Recently, I was lucky enough to travel with some other Sporting Opportunities volunteers out to the truly amazing country that is, Ghana! I like to think I am a well-travelled guy, but having never been to Ghana I really was in for a treat.
Even before arriving in Accra, but during my 6 hour connecting flight from Amsterdam, I had already met a new best friend in Charles, a Ghanaian university lecturer working in Norway. I had heard rumours that Ghanaians were a friendly bunch, but did not expect to be getting offers for somewhere to stay in Accra and to come and meet Charles’ family!
I have to admit Ghana is a bit of a crazy, but loveable place, which was evident from the off, with what seemed to be half the people in the airport trying to offer me a taxi to my destination, even though (as I was trying to explain to them) I was being pick-up by one of the Sporting Opportunities team. Even when I got into my pre-arranged taxi I had offers flying through the window at me “Hey Obruni, where you want to go? I will do you good deal my friend.” Obruni is something I would continue to hear throughout my stay and should not be taken as a term that is meant with any bad feelings or to cause offence, it is simply the word for white person in the native language Twi. It was hilarious to say the least!
I spent my first long weekend in Ghana travelling along the southern coast taking in the sights and occasional beach party along the way. I was able to take on the Canopy Walk at Kakum National Park (a real challenge for those not keen on heights!), and also soaked up a bit of history and culture at Cape Coast by visiting the old Slave Castle (a truly awe inspiring and thought provoking tour – one not to be missed!). I had to travel from each location by car, and if there was one thing that stood out from my car journeys, it was the quite comical driving by many of the local Ghanaian’s. You certainly have to keep your wits about you, with vehicles of all shapes and sizes coming from all angles, no matter whose right of way it actually is.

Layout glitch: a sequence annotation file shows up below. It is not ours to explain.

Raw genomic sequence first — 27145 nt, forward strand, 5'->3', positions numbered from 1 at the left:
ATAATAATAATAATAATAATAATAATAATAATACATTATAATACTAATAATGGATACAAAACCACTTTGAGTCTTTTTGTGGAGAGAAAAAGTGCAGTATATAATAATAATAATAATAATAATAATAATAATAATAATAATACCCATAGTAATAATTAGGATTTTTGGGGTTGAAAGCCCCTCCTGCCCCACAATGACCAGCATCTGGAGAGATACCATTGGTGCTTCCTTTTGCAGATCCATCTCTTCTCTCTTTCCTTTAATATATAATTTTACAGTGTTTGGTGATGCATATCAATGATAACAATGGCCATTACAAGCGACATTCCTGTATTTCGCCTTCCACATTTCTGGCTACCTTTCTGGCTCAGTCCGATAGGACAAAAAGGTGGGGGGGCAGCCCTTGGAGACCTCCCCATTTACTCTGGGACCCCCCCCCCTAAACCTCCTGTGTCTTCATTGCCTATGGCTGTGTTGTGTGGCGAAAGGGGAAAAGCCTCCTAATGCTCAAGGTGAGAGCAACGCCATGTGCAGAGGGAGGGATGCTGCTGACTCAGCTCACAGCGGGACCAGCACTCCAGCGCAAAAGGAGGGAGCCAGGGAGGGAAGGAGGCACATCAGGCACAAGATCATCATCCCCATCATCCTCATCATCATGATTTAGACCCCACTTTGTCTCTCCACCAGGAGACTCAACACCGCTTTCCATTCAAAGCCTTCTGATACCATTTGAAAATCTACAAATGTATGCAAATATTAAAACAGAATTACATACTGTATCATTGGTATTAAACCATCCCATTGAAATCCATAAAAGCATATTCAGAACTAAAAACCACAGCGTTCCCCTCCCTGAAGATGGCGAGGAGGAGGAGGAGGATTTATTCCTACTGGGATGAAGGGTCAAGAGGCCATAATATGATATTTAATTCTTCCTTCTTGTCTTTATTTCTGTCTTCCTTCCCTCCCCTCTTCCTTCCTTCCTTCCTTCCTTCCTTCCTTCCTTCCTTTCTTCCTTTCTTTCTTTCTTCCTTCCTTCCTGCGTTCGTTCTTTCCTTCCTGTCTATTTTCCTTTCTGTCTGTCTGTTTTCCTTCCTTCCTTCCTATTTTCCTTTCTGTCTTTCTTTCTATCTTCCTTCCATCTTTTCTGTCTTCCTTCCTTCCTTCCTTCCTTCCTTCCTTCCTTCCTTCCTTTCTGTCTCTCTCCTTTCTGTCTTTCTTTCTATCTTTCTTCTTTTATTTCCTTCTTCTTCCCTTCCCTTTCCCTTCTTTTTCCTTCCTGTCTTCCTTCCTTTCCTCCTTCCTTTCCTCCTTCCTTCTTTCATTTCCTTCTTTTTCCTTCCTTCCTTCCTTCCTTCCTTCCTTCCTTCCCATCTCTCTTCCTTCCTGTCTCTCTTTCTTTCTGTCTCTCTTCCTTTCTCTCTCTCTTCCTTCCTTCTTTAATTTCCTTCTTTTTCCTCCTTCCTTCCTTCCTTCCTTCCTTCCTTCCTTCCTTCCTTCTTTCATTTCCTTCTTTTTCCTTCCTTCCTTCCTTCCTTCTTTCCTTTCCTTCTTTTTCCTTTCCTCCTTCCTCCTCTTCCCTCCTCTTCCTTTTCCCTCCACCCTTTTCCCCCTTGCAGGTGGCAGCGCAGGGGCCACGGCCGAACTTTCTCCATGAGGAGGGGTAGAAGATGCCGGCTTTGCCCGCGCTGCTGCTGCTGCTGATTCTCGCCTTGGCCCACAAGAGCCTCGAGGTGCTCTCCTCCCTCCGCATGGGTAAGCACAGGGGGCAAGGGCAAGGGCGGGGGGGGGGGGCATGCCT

I was in Ghana to experience life as a volunteer, and as a keen rugby player, and having done some coaching before I thought this would be a great opportunity to share my passion with some of the local kids.
My rugby placement was a fantastic experience, working with a cracking group of kids that were so keen to learn. Even though some of them struggled with English, and were complete newcomers to the game, the sessions that myself and two other rugby coaches lead gave me a real insight into rugby at a real grassroots level in Ghana (I say grass, we trained on a sand pitch in a school playground, that was full of stones!). Although the conditions were not ideal it certainly did not hinder the energy that the kids had, and I can tell you these kids really do not mind getting stuck in!
I was able to check out a range of our sports coaching projects, with lots going on from rugby, cricket, boxing, and of course football. Football in Ghana is like a religion, I was lucky enough to be there during the U20s World Cup, and when it was match day the streets were dead. People were huddled around any sort of TV they could find, and even in the airport on my return back to the UK, the customs staff were non-existent until the end of Ghana’s crucial knock out game. The World stops turning for football in Ghana!
As well as joining the sports projects, I spent time each morning at the local underprivileged children’s centre in Labadi. The centre is amazing, giving local children the much needed education they need to progress in life and into secondary schools. I worked closely with some of the kids, focusing on one-to-one tutoring, which in most cases ended up with me becoming a climbing frame for each and every passing child! It was really humbling and I loved every minute of it.
It is so true when people say that Ghana is the friendliest country in Africa. All of the people I met during my stay were unbelievably friendly, and the kids I got to work with during my rugby coaching placement, and during my free time when I volunteered at the local underprivileged children’s centre, combined to make this one of the most inspiring and heart warming countries I have ever visited. I look forward to going back there again soon!”